Encouraging sustainable habitats in Africa where wildlife can thrive

The University’s work in eastern and southern Africa aims to change conservation strategies to help stop the decline of endangered animals.

Research summary

The three main areas of focus are:

  • Exploring how human disturbance impacts animal behaviour in east Africa. 
  • Evaluating the risk of disease when livestock, wildlife, and humans share environments.
  • Identifying loss of historical habitats to help local stakeholders target reintroduction and management of endangered zebra and rhinos in Kenya. 

Understanding how human activity impacts wildlife

Almost all natural landscapes – apart from those dominated by desert, tundra, rock and ice – have been exploited by agriculture, settlements and resource extraction. These practices, along with climate change, have increased the interactions and sharing of space between humans and wildlife, with certain species being pushed out of their natural habitats. This can lead to challenges such as livestock and wildlife competing over the same resources and an increased risk of disease transmission between the two.

Globally, there has been a push to increase protected biodiversity areas, yet species populations continue to decline.

A likely contributing factor is that land that is not deemed economically valuable (highly productive or easily accessibly) to humans is set aside or left for nature. We tend to focus our conservation efforts in these unwanted natural areas (high, rocky, or far from a reliable water source) where biodiversity struggles to thrive.

Being able to understand and mitigate these challenges is essential to promoting co-existence.

Examining animal behaviour and response to risk

Research by The University of Manchester is exploring species marginalisation – the protection of species in sub-optimal habitats – and how common it is. The team are also exploring how we can identify marginal populations and how best to incorporate such populations into conservation planning.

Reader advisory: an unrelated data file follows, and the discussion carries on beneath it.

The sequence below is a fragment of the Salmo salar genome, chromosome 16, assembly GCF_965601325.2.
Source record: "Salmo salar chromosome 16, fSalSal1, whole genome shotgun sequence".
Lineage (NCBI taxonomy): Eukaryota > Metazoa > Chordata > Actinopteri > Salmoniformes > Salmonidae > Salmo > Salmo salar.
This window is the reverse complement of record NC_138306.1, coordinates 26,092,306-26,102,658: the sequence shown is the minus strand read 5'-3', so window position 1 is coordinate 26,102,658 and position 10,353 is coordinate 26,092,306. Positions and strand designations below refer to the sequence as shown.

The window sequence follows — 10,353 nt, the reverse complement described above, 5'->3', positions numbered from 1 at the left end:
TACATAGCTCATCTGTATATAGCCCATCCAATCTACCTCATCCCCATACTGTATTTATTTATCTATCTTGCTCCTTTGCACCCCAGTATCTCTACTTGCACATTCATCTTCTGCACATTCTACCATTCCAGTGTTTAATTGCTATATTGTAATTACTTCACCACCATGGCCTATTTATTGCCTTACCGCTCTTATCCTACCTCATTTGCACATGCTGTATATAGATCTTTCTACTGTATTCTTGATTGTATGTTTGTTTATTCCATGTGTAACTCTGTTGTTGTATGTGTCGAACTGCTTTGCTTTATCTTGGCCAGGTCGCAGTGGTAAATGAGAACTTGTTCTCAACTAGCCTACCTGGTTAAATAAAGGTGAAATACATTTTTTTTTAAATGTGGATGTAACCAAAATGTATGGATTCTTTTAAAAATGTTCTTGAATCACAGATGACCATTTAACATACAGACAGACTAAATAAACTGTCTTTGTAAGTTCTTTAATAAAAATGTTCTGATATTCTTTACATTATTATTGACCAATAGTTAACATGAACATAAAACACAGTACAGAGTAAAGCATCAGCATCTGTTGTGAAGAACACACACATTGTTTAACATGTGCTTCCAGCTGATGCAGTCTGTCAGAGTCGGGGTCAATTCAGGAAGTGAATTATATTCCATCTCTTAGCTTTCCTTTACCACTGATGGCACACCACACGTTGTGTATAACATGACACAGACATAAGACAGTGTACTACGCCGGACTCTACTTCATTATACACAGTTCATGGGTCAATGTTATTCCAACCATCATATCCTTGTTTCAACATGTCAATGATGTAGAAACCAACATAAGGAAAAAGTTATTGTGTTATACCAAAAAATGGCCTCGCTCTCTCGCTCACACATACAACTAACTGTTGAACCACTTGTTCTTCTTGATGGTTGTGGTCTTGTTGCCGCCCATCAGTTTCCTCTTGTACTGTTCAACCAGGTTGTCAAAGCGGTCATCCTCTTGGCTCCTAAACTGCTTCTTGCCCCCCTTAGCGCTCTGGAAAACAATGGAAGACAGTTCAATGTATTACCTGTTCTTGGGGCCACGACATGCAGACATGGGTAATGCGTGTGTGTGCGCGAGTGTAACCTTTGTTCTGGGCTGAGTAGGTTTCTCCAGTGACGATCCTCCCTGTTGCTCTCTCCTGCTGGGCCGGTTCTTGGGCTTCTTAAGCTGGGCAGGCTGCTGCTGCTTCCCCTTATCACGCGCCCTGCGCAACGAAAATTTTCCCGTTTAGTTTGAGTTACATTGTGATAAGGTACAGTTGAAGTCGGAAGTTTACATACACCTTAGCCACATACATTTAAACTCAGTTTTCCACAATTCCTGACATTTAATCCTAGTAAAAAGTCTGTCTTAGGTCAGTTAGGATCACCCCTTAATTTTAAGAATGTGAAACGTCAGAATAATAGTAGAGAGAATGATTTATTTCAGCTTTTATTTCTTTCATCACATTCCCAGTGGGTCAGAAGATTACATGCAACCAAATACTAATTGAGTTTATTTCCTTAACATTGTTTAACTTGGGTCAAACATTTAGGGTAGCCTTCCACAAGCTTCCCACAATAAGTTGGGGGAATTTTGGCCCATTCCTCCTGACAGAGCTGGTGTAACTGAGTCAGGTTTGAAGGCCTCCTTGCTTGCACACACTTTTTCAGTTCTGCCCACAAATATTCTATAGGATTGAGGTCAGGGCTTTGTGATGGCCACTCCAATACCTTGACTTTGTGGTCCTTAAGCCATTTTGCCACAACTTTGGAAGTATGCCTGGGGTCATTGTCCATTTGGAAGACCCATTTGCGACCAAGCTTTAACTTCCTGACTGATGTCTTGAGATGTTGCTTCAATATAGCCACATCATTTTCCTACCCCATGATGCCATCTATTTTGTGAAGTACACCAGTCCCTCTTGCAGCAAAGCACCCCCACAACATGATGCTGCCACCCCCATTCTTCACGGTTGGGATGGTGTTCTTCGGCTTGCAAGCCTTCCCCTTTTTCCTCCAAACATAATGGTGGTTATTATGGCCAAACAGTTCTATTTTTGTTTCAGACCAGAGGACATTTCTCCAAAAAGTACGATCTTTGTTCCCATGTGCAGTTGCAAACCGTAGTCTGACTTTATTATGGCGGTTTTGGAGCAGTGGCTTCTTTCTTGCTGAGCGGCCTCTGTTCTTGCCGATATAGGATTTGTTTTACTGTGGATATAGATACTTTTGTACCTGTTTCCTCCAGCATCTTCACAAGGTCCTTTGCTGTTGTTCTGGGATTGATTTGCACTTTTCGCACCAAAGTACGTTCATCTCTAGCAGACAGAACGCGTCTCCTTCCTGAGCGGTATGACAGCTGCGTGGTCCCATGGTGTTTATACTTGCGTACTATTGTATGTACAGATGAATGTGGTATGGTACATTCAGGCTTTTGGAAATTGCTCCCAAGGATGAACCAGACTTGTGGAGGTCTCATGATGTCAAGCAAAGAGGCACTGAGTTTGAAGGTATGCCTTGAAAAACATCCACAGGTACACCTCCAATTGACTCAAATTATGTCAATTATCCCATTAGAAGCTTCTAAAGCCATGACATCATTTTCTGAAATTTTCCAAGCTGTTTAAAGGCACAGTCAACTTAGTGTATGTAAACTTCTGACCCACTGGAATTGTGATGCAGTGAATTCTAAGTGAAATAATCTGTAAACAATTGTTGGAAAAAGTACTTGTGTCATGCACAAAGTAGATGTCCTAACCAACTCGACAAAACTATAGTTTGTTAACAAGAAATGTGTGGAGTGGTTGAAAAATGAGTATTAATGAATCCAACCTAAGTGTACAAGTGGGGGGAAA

Animals often face difficult decisions where they balance the risks of human activity and predators with the availability of water, food and refuge. Our research evaluates how water extraction in the Arusha-Kilimanjaro ecosystem affects livestock and wildlife space use to understand these motivations behind animal behaviour, inform better practices for conservation efforts and help communities living close to wildlife. 

Researchers are also evaluating how reticulated giraffes – commonly found in Somalia, southern Ethiopia, and northern Kenya – respond to human presence and habitats by changing their behaviour, location and diets. Giraffes vary in their social interactions and habitat use depending on sex, seasonality and predator pressure, making them an ideal species to investigate the intricacies of risk.  

Researchers observe giraffes at Mpala ranch.
Researchers observe giraffes at Laikipia Plateau, Kenya.

Exploring the risk of infectious diseases in Kenya

Zoonotic diseases (those that spread from animals to humans) are responsible for pandemics and present significant global challenges to human and animal health.  

These diseases can cause economic hardship for local communities and potentially conservation crises. Although most emerging disease transmission is from wildlife to livestock, domestic animals also pose risks to wildlife. 

The Laikipia Plateau in Kenya is home to a mix of nature conservancies, community pastoral group ranches and commercial livestock properties. Its livestock numbers, particularly goats, sheep and donkeys, are increasing and mixing with wildlife, which could lead to changes in disease prevalence.  

Our research focuses on how these interactions between wildlife, livestock and humans affect the risk of disease in Laikipia. So far, researchers have identified high infection levels in livestock and wildlife associated with drought and sharing limited water sources. The research is used to inform communities about transmission risk and water management.

PhD students Jake Britnell and Andrew Halls monitoring a tranquillised pregnant female cape mountain zebra during translocation.
PhD researchers monitor a pregnant female Cape mountain zebra during translocation.

Improving the growth of endangered zebra and rhino populations

The team are working closely with local partners – including local and regional government, private reserves and South African academics – to identify priority measures to help introduce the South African Cape mountain zebra, Grevy's zebra and black rhinos into conservation areas. All are critically endangered, and maximising their population growth rates and ensuring resilience are the main objectives behind the research.  

So far, our research has helped to identify the environmental factors that are most important for managing health, behaviour and reproduction across populations while evaluating how human disturbance and resource use impact wildlife populations. 

Meet the expert

Professor Susanne Shultz is Professor of Evolutionary Ecology and Conservation Biology at The University of Manchester.

View research profile